I remember another such time, in the 1960s, when I came to the Senate at the age of 30. We had a new president who inspired the nation, especially the young, to seek a new frontier. Those inspired young people marched, sat in at lunch counters, protested the war in Vietnam and served honorably in that war even when they opposed it.
They realized that when they asked what they could do for their country, they could change the world.
It was the young who led the first Earth Day and issued a clarion call to protect the environment; the young who enlisted in the cause of civil rights and equality for women; the young who joined the Peace Corps and showed the world the hopeful face of America.
At the fifth anniversary celebration of the Peace Corps, I asked one of those young Americans why they had volunteered.
And I will never forget the answer: “It was the first time someone asked me to do something for my country.”
This is another such time.
I sense the same kind of yearning today, the same kind of hunger to move on and move America forward. I see it not just in young people, but in all our people.
And in Barack Obama, I see not just the audacity, but the possibility of hope for the America that is yet to be.
What counts in our leadership is not the length of years in Washington, but the reach of our vision, the strength of our beliefs, and that rare quality of mind and spirit that can call forth the best in our country and our people.
With Barack Obama, we will turn the page on the old politics of misrepresentation and distortion.
With Barack Obama, we will close the book on the old politics of race against race, gender against gender, ethnic group against ethnic group, and straight against gay.
With Barack Obama, we will close the door on the old economics that has written off the poor and left the middle class poorer and less secure.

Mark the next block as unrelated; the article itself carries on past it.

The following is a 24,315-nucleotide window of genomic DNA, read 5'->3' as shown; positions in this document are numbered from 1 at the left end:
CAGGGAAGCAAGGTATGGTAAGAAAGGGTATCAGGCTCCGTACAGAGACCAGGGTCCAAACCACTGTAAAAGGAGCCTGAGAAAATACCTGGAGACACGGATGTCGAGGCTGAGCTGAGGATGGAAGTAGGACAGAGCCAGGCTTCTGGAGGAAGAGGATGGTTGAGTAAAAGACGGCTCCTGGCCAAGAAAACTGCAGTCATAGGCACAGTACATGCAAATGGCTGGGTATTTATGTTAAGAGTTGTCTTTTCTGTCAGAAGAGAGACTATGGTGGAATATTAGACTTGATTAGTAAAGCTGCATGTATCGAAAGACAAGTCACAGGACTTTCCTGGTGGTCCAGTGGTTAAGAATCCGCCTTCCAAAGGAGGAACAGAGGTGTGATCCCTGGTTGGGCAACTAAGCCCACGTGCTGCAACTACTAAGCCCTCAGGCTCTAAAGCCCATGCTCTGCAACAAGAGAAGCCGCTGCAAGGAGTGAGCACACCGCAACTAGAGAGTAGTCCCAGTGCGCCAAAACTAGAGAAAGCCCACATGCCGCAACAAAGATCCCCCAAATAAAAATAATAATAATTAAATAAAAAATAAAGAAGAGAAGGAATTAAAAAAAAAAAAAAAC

He offers a strategy for prosperity—so that America will once again lead the world in better standards of life.
With Barack Obama, we will break the old gridlock and finally make health care what it should be in America—a fundamental right for all, not just an expensive privilege for the few.
We will make the United States the great leader and not the great roadblock in the fateful fight against global warming.
And with Barack Obama, we will end a war in Iraq that he has always stood against, that has cost us the lives of thousands of our sons and daughters, and that America never should have fought.
I have seen him in the Senate. He will keep us strong and defend the nation against real threats of terrorism and proliferation.
So let us reject the counsels of doubt and calculation.
Let us remember that when Franklin Roosevelt envisioned Social Security, he didn’t decide—no, it was too ambitious, too big a dream, too hard.
When John Kennedy thought of going to the moon, he didn’t say no, it was too far, maybe we couldn’t get there and shouldn’t even try.
I am convinced we can reach our goals only if we are “not petty when our cause is so great”– only if we find a way past the stale ideas and stalemate of our times – only if we replace the politics of fear with the politics of hope – and only if we have the courage to choose change.
Barack Obama is the one person running for President who can bring us that change.
Barack Obama is the one person running for President who can be that change.
I love this country. I believe in the bright light of hope and possibility. I always have, even in the darkest hours. I know what America can achieve. I’ve seen it. I’ve lived it—and with Barack Obama, we can do it again.
I know that he’s ready to be President on day one. And when he raises his hand on Inauguration Day, at that very moment, we will lift the spirits of our nation and begin to restore America’s standing in the world.
There was another time, when another young candidate was running for President and challenging America to cross a New Frontier. He faced public criticism from the preceding Democratic President, who was widely respected in the party. Harry Truman said we needed “someone with greater experience”—and added: “May I urge you to be patient.” And John Kennedy replied: “The world is changing. The old ways will not do…It is time for a new generation of leadership.”
So it is with Barack Obama. He has lit a spark of hope amid the fierce urgency of now.
I believe that a wave of change is moving across America. If we do not turn aside, if we dare to set our course for the shores of hope, we together will go beyond the divisions of the past and find our place to build the America of the future.
My friends, I ask you to join in this historic journey — to have the courage to choose change.
It is time again for a new generation of leadership.
It is time now for Barack Obama.